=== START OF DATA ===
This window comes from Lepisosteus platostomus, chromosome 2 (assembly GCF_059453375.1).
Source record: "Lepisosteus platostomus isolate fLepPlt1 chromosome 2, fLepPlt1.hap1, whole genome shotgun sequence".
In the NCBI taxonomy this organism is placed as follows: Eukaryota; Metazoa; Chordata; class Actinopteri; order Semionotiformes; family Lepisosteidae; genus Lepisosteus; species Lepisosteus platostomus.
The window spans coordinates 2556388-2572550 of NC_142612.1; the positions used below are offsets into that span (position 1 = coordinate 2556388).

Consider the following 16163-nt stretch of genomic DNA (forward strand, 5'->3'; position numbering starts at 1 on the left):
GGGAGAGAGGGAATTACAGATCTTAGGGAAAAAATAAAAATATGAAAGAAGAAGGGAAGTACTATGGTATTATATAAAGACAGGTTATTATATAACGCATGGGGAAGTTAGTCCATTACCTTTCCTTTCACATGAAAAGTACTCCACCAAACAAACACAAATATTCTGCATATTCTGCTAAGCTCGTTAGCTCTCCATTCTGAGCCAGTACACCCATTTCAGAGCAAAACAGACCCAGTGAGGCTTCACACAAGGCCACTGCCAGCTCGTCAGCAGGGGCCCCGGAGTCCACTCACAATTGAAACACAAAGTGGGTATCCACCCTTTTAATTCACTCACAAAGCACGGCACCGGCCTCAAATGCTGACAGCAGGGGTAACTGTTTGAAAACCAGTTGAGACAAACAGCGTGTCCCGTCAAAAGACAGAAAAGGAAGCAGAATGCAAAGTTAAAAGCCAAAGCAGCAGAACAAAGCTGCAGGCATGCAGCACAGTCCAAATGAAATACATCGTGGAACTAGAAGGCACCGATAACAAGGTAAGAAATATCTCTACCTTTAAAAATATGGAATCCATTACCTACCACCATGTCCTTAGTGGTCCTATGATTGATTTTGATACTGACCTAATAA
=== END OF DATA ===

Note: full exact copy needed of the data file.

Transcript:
This window comes from Lepisosteus platostomus, chromosome 2 (assembly GCF_059453375.1).
Source record: "Lepisosteus platostomus isolate fLepPlt1 chromosome 2, fLepPlt1.hap1, whole genome shotgun sequence".
In the NCBI taxonomy this organism is placed as follows: Eukaryota; Metazoa; Chordata; class Actinopteri; order Semionotiformes; family Lepisosteidae; genus Lepisosteus; species Lepisosteus platostomus.
The window spans coordinates 2556388-2572550 of NC_142612.1; the positions used below are offsets into that span (position 1 = coordinate 2556388).

Consider the following 16163-nt stretch of genomic DNA (forward strand, 5'->3'; position numbering starts at 1 on the left):
GGGAGAGAGGGAATTACAGATCTTAGGGAAAAAATAAAAATATGAAAGAAGAAGGGAAGTACTATGGTATTATATAAAGACAGGTTATTATATAACGCATGGGGAAGTTAGTCCATTACCTTTCCTTTCACATGAAAAGTACTCCACCAAACAAACACAAATATTCTGCATATTCTGCTAAGCTCGTTAGCTCTCCATTCTGAGCCAGTACACCCATTTCAGAGCAAAACAGACCCAGTGAGGCTTCACACAAGGCCACTGCCAGCTCGTCAGCAGGGGCCCCGGAGTCCACTCACAATTGAAACACAAAGTGGGTATCCACCCTTTTAATTCACTCACAAAGCACGGCACCGGCCTCAAATGCTGACAGCAGGGGTAACTGTTTGAAAACCAGTTGAGACAAACAGCGTGTCCCGTCAAAAGACAGAAAAGGAAGCAGAATGCAAAGTTAAAAGCCAAAGCAGCAGAACAAAGCTGCAGGCATGCAGCACAGTCCAAATGAAATACATCGTGGAACTAGAAGGCACCGATAACAAGGTAAGAAATATCTCTACCTTTAAAAATATGGAATCCATTACCTACCACCATGTCCTTAGTGGTCCTATGATTGATTTTGATACTGACCTAATAA